OK, the higher voltage ohmmeter isn't called an ohmmeter, it's called an insulation tester. An insulation tester is really an ohmmeter on steroids; its internal battery has a much higher voltage.
An insulation tester also doesn't show the resistance of the circuit, it shows the current leakage of the insulation. For the technician, low resistance means high current, and high current means low resistance. There is no real difference between low resistance and high current.
Electricians may know of an insulation tester by its brand name: Megger.
Fire alarm technicians don't use an insulation tester very often because the insulation tester can use an internal battery of 100-volts to 15,000-volts. NEVER connect these higher voltages to any fire alarm circuit because these higher voltages can easily destroy the entire fire alarm system.
Yes. There are some insulation testers on the market that have a switchable testing voltage of 10-volts to 100-volts, but I am reluctant to use these because the switch might accidently be left at 100-volts, and the higher voltage could possibly damage the fire alarm system.
Before there were the lower voltage insulation testers, I built my own tester. More information on how to build this tester can be found at: http://nutsvolts.texterity.com/nutsvolts/201009/?folio=42&pg=42#pg42
When calling up that site, just by X-ing out of the subscription request drop-down, you can read most of the article. However, even if you're cheap like me, you still might want to subscribe. The subscription isn't all that expensive, it's a good magazine for the electronic hobbyist, and besides, you can read the full article.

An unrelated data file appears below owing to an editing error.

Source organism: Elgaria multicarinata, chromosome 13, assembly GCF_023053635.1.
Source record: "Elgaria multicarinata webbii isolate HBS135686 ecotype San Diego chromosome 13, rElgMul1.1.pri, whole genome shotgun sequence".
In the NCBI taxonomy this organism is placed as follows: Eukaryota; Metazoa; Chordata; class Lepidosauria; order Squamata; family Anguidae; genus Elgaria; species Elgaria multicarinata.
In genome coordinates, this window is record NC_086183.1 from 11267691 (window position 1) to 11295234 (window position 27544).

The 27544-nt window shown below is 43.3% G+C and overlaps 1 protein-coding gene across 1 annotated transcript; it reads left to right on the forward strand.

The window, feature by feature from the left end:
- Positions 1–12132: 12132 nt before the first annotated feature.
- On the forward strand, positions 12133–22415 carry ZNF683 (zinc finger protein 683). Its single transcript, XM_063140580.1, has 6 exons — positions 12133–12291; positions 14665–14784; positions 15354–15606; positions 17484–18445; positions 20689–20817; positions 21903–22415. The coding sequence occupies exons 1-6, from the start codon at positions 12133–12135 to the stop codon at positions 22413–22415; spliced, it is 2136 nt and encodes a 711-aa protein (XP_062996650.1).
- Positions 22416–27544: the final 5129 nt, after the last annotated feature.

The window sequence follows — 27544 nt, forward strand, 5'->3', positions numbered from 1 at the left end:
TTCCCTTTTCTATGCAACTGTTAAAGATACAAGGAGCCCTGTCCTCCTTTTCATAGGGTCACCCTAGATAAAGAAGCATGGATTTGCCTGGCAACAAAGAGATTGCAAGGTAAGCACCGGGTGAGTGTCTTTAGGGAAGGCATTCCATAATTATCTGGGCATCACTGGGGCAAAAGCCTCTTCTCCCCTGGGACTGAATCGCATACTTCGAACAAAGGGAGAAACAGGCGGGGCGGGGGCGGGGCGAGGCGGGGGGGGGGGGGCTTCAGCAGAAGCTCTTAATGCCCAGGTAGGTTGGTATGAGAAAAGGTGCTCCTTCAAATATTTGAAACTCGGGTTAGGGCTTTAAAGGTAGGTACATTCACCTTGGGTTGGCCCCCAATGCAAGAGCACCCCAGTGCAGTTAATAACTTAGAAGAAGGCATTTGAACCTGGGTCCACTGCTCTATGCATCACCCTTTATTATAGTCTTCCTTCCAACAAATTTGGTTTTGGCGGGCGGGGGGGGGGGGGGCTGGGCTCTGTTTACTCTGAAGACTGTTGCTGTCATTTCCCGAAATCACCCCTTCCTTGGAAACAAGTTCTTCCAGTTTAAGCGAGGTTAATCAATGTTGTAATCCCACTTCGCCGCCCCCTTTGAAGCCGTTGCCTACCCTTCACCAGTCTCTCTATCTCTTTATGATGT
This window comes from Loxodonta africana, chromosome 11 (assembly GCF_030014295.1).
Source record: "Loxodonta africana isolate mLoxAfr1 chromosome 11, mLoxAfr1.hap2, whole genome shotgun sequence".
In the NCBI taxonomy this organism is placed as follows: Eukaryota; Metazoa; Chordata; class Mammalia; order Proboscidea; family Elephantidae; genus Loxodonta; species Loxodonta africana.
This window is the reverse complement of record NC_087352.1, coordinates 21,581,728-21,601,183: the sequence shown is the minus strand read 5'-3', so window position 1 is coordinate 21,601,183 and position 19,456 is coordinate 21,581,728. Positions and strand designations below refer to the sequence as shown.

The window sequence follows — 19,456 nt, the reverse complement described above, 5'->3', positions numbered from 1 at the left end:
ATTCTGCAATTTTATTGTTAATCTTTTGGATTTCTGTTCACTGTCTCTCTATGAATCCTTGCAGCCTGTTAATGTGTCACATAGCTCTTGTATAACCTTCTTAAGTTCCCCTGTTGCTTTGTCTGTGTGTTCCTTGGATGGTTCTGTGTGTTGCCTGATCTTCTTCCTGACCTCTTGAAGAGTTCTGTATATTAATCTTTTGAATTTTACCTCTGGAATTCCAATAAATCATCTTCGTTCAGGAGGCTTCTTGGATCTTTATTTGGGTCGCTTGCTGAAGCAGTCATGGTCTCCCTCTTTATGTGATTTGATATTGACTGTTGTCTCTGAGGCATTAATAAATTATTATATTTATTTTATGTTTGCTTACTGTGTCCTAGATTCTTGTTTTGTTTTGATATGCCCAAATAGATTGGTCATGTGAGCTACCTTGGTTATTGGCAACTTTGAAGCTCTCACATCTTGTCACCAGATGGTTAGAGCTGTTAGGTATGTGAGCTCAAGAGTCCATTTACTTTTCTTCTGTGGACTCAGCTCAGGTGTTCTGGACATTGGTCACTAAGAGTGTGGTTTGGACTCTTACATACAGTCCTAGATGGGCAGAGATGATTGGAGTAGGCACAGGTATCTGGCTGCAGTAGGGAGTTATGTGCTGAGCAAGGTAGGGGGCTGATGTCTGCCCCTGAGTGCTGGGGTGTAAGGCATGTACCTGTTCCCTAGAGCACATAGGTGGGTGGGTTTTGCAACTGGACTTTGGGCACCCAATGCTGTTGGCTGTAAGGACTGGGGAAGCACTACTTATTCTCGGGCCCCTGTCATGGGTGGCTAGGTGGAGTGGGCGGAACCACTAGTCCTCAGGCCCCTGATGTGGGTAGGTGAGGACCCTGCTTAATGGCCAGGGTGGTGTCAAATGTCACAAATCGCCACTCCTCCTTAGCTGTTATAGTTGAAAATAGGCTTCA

Induced Ground Fault
- There is a whole cluster of possible causes for this type of ground fault. This kind of problem requires the right type of equipment, and the equipment could be an AC voltmeter, a DC voltmeter, an oscilloscope, etc.
- Fire alarm cable placed in the same conduit as AC current, like utility power, thermostat wiring, speaker wiring, can produce symptoms similar to ground faults.
- Unintended connections to AC or DC equipment may produce symptoms similar to ground faults.
- Nearby radio and TV stations can produce symptoms similar to ground faults.
Hunting Down the Ground Fault
I have been told that there are meters that can be used to determine the length of wire between the panel and the ground fault. There are so many caveats to consider when using this kind of equipment that I find tried-and-true methods easier.
First, find out if there has been any remodeling that has gone on, or any water damage in any part of the building. Intuition sometimes helps here, especially when water has spilled and trickled down inside the walls three or four floors above the ground fault itself.
Second, use the proper ohmmeter, insulation tester, AC meter, DC meter, etc. to divide and conquer. That's how I hunt down the ground faults.
Yes, I have a whole book on the subject called "Make It Work - Hunting Ground Faults" at https://douglas-krantz-s-fire-and-life-safety.myshopify.com/collections/desktop-and-laptop-computer-versions-pdf/products/make-it-work-hunting-ground-faults-desktop-version
The best I can do over Email is to give a summary of what to do; the book covers ground faults more thoroughly.